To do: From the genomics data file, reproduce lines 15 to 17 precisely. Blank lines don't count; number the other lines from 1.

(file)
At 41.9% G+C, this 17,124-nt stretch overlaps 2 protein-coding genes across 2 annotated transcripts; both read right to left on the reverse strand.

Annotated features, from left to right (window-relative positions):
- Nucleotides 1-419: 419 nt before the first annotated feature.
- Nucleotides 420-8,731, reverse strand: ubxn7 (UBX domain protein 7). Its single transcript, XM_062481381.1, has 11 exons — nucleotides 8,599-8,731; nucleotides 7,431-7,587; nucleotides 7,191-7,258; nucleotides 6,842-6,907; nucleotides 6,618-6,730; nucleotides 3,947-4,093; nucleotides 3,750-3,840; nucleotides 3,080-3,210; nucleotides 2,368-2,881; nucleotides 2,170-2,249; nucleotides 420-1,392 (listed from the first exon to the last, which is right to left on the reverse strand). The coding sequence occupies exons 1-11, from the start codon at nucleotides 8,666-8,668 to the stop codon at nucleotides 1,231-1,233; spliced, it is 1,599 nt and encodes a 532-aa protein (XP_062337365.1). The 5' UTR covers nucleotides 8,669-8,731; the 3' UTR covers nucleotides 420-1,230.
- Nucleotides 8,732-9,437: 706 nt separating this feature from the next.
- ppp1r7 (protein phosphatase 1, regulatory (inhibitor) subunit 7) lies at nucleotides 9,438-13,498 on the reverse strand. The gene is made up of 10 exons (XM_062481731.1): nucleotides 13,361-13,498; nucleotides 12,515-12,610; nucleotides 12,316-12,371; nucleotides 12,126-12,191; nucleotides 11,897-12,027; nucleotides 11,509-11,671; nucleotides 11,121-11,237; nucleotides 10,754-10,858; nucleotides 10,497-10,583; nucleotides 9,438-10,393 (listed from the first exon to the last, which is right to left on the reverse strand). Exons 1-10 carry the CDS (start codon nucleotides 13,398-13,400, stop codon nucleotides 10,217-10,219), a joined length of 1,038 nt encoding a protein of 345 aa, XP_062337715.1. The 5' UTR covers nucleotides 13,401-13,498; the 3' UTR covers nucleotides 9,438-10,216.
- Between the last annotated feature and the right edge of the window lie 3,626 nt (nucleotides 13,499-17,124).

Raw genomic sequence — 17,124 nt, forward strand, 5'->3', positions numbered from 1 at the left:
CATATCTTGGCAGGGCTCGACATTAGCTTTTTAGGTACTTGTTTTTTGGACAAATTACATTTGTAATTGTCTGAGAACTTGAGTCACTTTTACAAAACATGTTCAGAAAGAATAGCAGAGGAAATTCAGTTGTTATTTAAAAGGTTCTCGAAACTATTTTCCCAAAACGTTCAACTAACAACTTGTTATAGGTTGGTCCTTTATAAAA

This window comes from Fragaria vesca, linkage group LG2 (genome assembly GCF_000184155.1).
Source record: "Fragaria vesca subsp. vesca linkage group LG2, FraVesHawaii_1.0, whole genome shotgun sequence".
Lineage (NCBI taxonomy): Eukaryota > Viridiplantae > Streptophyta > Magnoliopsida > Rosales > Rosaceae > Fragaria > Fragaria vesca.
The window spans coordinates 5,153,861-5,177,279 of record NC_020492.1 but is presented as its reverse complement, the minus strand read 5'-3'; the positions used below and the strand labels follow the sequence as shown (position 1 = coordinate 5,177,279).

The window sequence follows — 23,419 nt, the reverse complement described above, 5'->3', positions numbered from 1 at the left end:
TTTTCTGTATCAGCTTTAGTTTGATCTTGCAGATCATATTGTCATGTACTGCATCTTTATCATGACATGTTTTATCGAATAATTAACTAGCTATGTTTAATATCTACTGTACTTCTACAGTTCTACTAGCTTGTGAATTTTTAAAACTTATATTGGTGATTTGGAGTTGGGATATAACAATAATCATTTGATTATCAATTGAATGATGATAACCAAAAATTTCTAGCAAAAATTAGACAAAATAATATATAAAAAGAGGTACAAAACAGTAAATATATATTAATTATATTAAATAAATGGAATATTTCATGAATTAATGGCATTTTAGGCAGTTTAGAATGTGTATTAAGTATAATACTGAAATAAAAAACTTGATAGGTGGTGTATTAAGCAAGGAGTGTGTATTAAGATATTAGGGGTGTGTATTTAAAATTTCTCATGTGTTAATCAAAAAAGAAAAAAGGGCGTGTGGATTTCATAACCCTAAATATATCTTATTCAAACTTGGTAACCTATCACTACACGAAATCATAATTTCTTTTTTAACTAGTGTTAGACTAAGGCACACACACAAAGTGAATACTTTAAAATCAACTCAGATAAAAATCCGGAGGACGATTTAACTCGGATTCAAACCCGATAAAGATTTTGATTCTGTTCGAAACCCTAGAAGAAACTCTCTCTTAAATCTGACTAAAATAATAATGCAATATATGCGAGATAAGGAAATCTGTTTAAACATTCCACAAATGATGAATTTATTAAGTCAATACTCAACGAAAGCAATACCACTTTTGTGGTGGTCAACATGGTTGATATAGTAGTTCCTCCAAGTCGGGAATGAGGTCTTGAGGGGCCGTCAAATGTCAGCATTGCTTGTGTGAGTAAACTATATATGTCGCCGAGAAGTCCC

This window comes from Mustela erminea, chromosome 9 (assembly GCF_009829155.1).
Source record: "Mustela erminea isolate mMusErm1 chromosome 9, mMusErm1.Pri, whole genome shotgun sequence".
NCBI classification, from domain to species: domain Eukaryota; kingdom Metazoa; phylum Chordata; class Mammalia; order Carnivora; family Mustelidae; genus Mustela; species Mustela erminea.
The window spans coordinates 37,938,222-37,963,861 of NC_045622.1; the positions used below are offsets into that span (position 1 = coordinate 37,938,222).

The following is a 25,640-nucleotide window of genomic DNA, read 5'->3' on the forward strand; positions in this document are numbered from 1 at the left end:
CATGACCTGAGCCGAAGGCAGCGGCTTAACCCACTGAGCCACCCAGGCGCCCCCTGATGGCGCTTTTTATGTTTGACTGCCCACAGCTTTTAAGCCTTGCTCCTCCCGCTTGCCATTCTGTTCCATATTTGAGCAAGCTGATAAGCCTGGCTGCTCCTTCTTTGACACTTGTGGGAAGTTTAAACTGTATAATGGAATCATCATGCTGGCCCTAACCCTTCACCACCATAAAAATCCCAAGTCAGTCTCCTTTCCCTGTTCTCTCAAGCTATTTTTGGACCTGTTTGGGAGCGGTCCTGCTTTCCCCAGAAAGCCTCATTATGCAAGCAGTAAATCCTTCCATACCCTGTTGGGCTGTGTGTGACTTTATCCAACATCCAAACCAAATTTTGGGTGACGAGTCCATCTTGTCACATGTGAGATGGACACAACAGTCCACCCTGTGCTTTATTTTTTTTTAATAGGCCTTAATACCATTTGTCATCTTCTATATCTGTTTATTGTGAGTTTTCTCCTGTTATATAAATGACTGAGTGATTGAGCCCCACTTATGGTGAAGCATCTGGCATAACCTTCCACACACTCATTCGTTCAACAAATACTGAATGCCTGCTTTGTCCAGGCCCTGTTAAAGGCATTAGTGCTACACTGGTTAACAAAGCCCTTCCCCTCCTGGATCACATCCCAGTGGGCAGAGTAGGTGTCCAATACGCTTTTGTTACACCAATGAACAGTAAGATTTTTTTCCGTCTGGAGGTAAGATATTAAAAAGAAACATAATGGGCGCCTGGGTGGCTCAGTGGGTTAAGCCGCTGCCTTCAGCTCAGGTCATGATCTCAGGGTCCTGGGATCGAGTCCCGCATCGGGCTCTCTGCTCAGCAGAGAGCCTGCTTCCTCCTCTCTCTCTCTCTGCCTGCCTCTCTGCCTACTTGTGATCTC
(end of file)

TTTTCTGTATCAGCTTTAGTTTGATCTTGCAGATCATATTGTCATGTACTGCATCTTTATCATGACATGTTTTATCGAATAATTAACTAGCTATGTTTAATATCTACTGTACTTCTACAGTTCTACTAGCTTGTGAATTTTTAAAACTTATATTGGTGATTTGGAGTTGGGATATAACAATAATCATTTGATTATCAATTGAATGATGATAACCAAAAATTTCTAGCAAAAATTAGACAAAATAATATATAAAAAGAGGTACAAAACAGTAAATATATATTAATTATATTAAATAAATGGAATATTTCATGAATTAATGGCATTTTAGGCAGTTTAGAATGTGTATTAAGTATAATACTGAAATAAAAAACTTGATAGGTGGTGTATTAAGCAAGGAGTGTGTATTAAGATATTAGGGGTGTGTATTTAAAATTTCTCATGTGTTAATCAAAAAAGAAAAAAGGGCGTGTGGATTTCATAACCCTAAATATATCTTATTCAAACTTGGTAACCTATCACTACACGAAATCATAATTTCTTTTTTAACTAGTGTTAGACTAAGGCACACACACAAAGTGAATACTTTAAAATCAACTCAGATAAAAATCCGGAGGACGATTTAACTCGGATTCAAACCCGATAAAGATTTTGATTCTGTTCGAAACCCTAGAAGAAACTCTCTCTTAAATCTGACTAAAATAATAATGCAATATATGCGAGATAAGGAAATCTGTTTAAACATTCCACAAATGATGAATTTATTAAGTCAATACTCAACGAAAGCAATACCACTTTTGTGGTGGTCAACATGGTTGATATAGTAGTTCCTCCAAGTCGGGAATGAGGTCTTGAGGGGCCGTCAAATGTCAGCATTGCTTGTGTGAGTAAACTATATATGTCGCCGAGAAGTCCC

This window comes from Mustela erminea, chromosome 9 (assembly GCF_009829155.1).
Source record: "Mustela erminea isolate mMusErm1 chromosome 9, mMusErm1.Pri, whole genome shotgun sequence".